Edo revolution gobbling own children
When opportunism begets opportunism, it is misery guaranteed — and there’s absolutely no mystery about it all. If you doubt, just step into Edo State, and savour cross-opportunism gone sour.
Godwin Obaseki, after falling out with the “powers and principalities” of his own party, sought refuge for second term, in the opposition Edo PDP. Though not a few would side with the governor that he had little choice in the matter, if he was to smell second term, the whole enterprise was rooted in rank opportunism.
The Edo PDP too, not without its own power and principalities, drooled at that sweet, magnetizing aroma — to grab the governorship for itself, while the rival APC duelled to the death. The war cry: disgrace Adams Oshiomhole, and everything would be added onto it!
Well, the war was gloriously won: Oshiomhole was defeated and disgraced, though he wasn’t on the ballot. Pastor Osagie Ize-Iyamu was. Still, winning the peace, after the crow of victory, is proving very Herculean.
Between Obaseki and his welcoming PDP, the honeymoon appears well and truly over. Obaseki wants to stamp his imprimatur on his new party. “To be thus is nothing, but to be truly thus,” crowed the tragic Lady Macbeth, as she goaded her husband to doom.
Unfortunately, the Edo PDP screeches, more or less, the same cry: it wants to be “truly thus”; and therefore wants Deputy Governor, Philip Shuaibu, to resign, on the basis of some reported pre-poll agreement, to be replaced by one of PDP’s own!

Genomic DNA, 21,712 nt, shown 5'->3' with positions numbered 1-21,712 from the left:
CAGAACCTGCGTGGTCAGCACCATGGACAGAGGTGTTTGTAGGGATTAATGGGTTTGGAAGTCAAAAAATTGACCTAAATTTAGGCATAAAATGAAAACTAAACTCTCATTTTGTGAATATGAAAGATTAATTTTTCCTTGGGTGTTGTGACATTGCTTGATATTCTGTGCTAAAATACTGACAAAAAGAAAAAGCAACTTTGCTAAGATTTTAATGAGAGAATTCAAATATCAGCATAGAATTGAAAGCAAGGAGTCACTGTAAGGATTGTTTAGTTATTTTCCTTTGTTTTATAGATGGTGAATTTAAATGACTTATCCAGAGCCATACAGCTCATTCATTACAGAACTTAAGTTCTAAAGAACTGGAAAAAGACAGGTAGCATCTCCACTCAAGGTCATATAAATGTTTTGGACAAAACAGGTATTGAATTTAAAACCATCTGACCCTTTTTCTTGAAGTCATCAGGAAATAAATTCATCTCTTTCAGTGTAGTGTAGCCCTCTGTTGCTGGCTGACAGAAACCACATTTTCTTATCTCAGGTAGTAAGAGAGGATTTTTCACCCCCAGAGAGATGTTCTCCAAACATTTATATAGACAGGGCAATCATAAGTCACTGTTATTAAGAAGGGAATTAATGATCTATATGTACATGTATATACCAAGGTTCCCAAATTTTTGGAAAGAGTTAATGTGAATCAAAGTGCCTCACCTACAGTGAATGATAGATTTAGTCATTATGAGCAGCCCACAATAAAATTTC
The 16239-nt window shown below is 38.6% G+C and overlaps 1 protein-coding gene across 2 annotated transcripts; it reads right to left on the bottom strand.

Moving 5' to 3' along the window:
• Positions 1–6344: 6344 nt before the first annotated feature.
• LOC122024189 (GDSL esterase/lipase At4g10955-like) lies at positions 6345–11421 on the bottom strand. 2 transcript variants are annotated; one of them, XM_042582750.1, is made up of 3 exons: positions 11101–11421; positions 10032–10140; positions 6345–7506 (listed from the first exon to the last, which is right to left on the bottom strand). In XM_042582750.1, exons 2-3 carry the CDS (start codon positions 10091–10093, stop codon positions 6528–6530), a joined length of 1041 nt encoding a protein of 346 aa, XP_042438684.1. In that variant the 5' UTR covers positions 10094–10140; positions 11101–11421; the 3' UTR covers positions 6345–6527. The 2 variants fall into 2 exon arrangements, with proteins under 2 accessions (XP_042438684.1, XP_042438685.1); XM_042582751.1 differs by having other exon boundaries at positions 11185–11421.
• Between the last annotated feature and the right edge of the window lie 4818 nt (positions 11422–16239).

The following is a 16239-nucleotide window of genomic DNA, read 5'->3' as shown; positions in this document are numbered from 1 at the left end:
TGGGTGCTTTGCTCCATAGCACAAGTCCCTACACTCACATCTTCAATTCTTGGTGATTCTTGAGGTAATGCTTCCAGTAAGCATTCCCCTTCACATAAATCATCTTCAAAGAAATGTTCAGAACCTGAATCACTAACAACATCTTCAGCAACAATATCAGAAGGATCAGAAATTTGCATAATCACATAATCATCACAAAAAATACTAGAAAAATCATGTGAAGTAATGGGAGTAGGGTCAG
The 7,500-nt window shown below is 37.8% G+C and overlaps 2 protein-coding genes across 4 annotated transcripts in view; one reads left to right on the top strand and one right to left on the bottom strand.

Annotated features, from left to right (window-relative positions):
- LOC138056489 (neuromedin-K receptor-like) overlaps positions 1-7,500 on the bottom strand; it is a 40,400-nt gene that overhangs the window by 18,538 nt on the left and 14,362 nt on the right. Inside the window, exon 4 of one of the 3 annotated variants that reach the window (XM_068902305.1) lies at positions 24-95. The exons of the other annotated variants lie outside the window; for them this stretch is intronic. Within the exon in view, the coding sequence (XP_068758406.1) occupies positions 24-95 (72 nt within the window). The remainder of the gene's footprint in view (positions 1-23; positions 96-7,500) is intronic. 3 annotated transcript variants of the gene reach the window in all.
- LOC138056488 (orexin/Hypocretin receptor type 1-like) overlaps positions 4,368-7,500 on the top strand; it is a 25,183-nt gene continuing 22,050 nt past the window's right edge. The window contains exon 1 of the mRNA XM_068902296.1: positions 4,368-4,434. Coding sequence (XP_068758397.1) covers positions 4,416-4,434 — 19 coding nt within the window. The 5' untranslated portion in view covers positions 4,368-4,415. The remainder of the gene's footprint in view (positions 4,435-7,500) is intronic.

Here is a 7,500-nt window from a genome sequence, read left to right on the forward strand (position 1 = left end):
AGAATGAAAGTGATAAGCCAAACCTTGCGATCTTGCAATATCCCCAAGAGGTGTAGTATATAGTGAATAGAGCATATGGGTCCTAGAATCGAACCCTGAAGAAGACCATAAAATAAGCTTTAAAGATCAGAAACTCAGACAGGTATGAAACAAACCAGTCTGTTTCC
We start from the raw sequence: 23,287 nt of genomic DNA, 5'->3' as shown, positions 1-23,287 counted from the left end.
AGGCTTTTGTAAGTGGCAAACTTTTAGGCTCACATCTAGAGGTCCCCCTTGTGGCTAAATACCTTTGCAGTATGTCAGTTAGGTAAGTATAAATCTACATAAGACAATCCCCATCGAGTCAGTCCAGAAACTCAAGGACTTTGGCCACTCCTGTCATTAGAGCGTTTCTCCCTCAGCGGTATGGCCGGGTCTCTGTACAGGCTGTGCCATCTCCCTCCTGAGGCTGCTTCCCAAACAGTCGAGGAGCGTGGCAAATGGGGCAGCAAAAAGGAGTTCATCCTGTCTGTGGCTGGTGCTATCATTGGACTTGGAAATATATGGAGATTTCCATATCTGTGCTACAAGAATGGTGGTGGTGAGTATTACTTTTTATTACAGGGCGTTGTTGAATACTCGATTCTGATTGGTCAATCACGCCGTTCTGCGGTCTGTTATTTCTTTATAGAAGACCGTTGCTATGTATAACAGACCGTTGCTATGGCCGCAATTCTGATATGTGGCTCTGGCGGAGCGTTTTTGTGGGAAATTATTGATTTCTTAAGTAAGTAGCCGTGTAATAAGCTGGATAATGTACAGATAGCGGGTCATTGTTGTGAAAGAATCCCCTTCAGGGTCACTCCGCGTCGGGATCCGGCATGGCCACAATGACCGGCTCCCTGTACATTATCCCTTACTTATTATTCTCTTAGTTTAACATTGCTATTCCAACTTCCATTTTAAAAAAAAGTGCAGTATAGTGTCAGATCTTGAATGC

Again, that would appear as easy and as productive as shooting the breeze, because for Obaseki’s sake, Shuaibu turned proud Judas to Oshiomhole’s cause; and threw his old benefactor and long-time guardian under the bus! Besides, D-G Shuaibu does have gubernatorial ambitions of his own!
Yet, the Edo PDP would probably not rest until it claims what it feels is legitimately its, starting with poor Shuaibu’s scalp! Boy o boy, it never gets more roiling, as the Edo revolution is set to consume its own children!
No tears from this corner, as the factions would rub themselves out. But Obaseki should count himself lucky: had the House of Representatives passed its cabinet-deadline Bill (pushing that the president or governor be impeached if, by 30 days after assuming office, he fails to push his cabinet list to parliament), he’ll probably be facing an impeachment threat by now!
But again, no tears from here. Betrayal always has spiritual implications, and both Obaseki and Shuaibu are not exactly saints on that front — and the Oshiomhole “ghost” would continue to plague both.
Still, beyond the spiritual: the Edo opportunism-gone-awry is again umpteenth lesson to evolve a strong and robust party system, fair to all. That is one sure way to deepen and strengthen democracy.